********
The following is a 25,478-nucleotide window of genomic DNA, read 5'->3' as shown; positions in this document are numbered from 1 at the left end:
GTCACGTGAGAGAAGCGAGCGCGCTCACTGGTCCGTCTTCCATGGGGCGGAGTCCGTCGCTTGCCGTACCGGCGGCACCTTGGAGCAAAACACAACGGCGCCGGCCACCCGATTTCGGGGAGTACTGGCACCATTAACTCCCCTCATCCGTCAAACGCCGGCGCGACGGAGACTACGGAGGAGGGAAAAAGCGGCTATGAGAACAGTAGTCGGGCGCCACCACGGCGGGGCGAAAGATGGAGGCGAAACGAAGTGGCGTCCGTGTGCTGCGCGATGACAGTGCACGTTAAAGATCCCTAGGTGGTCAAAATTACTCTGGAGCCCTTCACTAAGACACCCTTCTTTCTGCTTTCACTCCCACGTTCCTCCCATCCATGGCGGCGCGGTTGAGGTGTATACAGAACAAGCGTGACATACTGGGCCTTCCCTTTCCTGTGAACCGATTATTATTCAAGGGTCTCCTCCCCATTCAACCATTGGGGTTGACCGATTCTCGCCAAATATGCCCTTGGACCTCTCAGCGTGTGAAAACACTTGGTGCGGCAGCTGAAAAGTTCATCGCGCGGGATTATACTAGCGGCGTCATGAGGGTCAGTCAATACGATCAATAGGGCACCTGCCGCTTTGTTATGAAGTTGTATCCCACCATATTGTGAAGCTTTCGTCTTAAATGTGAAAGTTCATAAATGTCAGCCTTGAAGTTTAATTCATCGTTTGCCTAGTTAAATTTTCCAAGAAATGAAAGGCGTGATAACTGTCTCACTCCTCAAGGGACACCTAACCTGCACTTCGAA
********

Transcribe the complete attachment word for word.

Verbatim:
The following is a 25,478-nucleotide window of genomic DNA, read 5'->3' as shown; positions in this document are numbered from 1 at the left end:
GTCACGTGAGAGAAGCGAGCGCGCTCACTGGTCCGTCTTCCATGGGGCGGAGTCCGTCGCTTGCCGTACCGGCGGCACCTTGGAGCAAAACACAACGGCGCCGGCCACCCGATTTCGGGGAGTACTGGCACCATTAACTCCCCTCATCCGTCAAACGCCGGCGCGACGGAGACTACGGAGGAGGGAAAAAGCGGCTATGAGAACAGTAGTCGGGCGCCACCACGGCGGGGCGAAAGATGGAGGCGAAACGAAGTGGCGTCCGTGTGCTGCGCGATGACAGTGCACGTTAAAGATCCCTAGGTGGTCAAAATTACTCTGGAGCCCTTCACTAAGACACCCTTCTTTCTGCTTTCACTCCCACGTTCCTCCCATCCATGGCGGCGCGGTTGAGGTGTATACAGAACAAGCGTGACATACTGGGCCTTCCCTTTCCTGTGAACCGATTATTATTCAAGGGTCTCCTCCCCATTCAACCATTGGGGTTGACCGATTCTCGCCAAATATGCCCTTGGACCTCTCAGCGTGTGAAAACACTTGGTGCGGCAGCTGAAAAGTTCATCGCGCGGGATTATACTAGCGGCGTCATGAGGGTCAGTCAATACGATCAATAGGGCACCTGCCGCTTTGTTATGAAGTTGTATCCCACCATATTGTGAAGCTTTCGTCTTAAATGTGAAAGTTCATAAATGTCAGCCTTGAAGTTTAATTCATCGTTTGCCTAGTTAAATTTTCCAAGAAATGAAAGGCGTGATAACTGTCTCACTCCTCAAGGGACACCTAACCTGCACTTCGAA